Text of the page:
Meet Fall 2020 Hokie Grad: Allison DeSantis
Senior Allison DeSantis says being a part of the Computer Science (CS) Genome team provided her a window into understanding the work done by people in the computer science field. "I had not been involved in research before CS Genome, so seeing how a research team operates gave me a lot of insight into computer science careers that are more research oriented," she said.
She specifically worked on the new education page for CS Genome, introducing the concepts of supercomputing and benchmarking with an interactive programming introduction to data science.
“One of the most rewarding parts of being a member of the CS Genome team has been getting to work with intelligent and passionate people," said DeSantis. "Seeing the work of the other students inspires me to be more like them."
As a computational modeling and data analytics major (CMDA), with double minors in computer science and business, she said the minor was beneficial in giving her a lot of good programming experience. "I would recommend the minor to someone looking to add challenging computer science coursework to their schedule."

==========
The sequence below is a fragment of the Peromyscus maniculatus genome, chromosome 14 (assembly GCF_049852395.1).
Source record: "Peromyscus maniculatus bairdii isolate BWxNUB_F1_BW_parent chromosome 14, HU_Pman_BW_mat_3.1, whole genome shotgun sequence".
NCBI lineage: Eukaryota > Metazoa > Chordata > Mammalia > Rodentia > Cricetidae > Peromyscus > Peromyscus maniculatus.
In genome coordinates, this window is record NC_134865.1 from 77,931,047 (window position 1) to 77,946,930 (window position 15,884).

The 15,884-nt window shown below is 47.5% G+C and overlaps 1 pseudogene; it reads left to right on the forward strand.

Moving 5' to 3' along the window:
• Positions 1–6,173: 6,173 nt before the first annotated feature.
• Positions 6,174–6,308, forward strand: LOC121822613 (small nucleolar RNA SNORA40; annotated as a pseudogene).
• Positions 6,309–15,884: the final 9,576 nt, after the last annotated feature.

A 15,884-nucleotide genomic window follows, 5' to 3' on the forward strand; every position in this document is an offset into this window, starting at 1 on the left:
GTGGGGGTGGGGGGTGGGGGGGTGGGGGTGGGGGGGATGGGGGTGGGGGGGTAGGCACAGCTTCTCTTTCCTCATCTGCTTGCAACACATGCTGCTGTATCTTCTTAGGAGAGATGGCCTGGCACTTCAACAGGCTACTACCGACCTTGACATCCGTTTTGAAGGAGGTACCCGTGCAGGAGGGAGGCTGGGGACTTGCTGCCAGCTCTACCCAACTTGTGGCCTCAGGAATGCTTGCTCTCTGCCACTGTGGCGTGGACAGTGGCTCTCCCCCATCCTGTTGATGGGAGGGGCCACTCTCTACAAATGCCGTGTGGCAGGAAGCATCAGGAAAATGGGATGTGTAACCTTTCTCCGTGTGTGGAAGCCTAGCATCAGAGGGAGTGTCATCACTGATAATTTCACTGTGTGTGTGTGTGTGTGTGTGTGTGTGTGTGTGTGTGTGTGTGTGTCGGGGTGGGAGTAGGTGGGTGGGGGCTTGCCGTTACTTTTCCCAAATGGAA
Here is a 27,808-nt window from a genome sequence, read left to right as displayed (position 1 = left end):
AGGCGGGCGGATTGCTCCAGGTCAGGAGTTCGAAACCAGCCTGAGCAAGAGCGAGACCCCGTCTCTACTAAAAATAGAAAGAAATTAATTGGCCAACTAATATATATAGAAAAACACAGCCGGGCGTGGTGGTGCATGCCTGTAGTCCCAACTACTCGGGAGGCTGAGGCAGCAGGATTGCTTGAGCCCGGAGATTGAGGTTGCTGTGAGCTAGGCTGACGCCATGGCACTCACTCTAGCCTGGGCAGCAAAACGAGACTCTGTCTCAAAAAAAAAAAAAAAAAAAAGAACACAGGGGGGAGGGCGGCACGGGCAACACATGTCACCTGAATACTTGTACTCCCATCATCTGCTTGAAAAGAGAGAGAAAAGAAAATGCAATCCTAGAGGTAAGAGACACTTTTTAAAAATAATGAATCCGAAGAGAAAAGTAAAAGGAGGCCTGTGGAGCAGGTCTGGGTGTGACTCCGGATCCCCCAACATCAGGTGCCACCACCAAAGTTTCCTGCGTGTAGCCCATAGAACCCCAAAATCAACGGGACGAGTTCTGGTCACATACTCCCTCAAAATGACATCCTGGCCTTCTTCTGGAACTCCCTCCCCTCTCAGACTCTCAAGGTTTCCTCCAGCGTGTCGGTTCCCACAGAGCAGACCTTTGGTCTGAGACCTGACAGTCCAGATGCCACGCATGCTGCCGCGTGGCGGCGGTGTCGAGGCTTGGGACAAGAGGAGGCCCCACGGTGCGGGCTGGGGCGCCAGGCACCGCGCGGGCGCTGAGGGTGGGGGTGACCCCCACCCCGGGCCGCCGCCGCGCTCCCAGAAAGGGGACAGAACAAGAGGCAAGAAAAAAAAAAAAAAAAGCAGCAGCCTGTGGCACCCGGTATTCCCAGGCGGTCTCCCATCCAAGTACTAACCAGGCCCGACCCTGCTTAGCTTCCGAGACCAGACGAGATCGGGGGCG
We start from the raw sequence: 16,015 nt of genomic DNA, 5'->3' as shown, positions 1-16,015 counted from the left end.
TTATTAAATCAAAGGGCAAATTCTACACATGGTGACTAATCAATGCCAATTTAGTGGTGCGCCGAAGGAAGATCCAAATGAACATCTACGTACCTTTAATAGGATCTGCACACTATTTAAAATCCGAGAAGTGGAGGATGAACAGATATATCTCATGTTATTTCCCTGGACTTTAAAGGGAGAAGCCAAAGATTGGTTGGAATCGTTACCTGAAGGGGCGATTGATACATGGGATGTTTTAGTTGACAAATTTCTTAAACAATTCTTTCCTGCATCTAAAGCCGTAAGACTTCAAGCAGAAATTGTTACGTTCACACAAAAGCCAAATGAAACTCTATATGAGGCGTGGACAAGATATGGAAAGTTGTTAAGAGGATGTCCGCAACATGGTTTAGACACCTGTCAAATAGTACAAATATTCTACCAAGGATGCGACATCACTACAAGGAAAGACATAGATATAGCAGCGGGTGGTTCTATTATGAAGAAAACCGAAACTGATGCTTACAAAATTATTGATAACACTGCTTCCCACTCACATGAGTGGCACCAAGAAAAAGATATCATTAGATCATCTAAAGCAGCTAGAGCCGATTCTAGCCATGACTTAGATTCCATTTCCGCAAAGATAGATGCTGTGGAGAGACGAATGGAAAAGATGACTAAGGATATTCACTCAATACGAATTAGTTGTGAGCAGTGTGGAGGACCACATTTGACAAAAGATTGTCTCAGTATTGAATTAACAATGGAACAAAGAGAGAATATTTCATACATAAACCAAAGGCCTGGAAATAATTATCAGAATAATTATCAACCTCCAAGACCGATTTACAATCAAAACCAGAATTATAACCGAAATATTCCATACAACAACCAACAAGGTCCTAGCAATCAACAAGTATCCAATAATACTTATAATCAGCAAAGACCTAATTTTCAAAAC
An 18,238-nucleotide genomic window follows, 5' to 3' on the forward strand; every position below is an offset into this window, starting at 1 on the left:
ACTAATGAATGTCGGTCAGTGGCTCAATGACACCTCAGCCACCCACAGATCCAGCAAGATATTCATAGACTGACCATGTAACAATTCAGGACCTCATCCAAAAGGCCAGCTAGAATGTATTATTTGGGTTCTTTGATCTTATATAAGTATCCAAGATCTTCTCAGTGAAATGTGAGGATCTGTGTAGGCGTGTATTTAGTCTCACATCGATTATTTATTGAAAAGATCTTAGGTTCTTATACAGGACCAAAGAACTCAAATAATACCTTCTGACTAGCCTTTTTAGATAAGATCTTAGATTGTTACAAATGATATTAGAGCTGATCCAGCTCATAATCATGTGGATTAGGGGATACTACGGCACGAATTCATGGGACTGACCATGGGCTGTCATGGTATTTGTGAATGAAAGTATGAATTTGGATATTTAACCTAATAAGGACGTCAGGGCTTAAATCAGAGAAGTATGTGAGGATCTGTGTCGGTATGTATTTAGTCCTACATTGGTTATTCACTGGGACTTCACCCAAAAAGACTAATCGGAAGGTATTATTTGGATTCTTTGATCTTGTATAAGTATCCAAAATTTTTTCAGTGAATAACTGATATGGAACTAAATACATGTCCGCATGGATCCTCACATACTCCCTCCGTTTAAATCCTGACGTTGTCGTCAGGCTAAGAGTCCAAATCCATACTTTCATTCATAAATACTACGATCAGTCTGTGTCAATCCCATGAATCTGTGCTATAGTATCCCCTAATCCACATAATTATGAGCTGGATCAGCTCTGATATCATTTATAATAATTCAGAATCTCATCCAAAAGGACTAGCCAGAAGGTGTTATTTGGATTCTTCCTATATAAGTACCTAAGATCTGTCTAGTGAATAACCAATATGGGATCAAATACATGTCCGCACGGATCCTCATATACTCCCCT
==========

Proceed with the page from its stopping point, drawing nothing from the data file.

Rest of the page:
DeSantis found CS/CMDA 3654: Intro Data Analytics & Visual Computational Modeling to be her favorite class, which introduced her to a variety of data analysis and visualization tools and techniques in Python. The course included a final group project, in which she and her team chose analyzing Twitter data and conducting sentiment analysis on tweets containing certain words.
“Allison's enthusiasm for data analysis and outreach helped lay the foundation for our ‘Introduction to Data Science’ interactive notebook and has sparked team interest in sentiment analysis,” said Margaret Ellis, associate professor of practice and member of the CS Genome faculty team.
In March 2021, DeSantis will join Booz Allen Hamilton working on their data science and machine learning team. "I look forward to growing as a data scientist and learning more about how machine learning is applied to help serve clients in industry."
DeSantis said she is fascinated by the potential applications of data science. “What I find most interesting is the potential it has to be used in so many different areas. Essentially, whatever interests you there is probably a way to use data science in that area, and I think that is really cool.”
— Written by Jacquelyn Noel, communications intern for the Department of Computer Science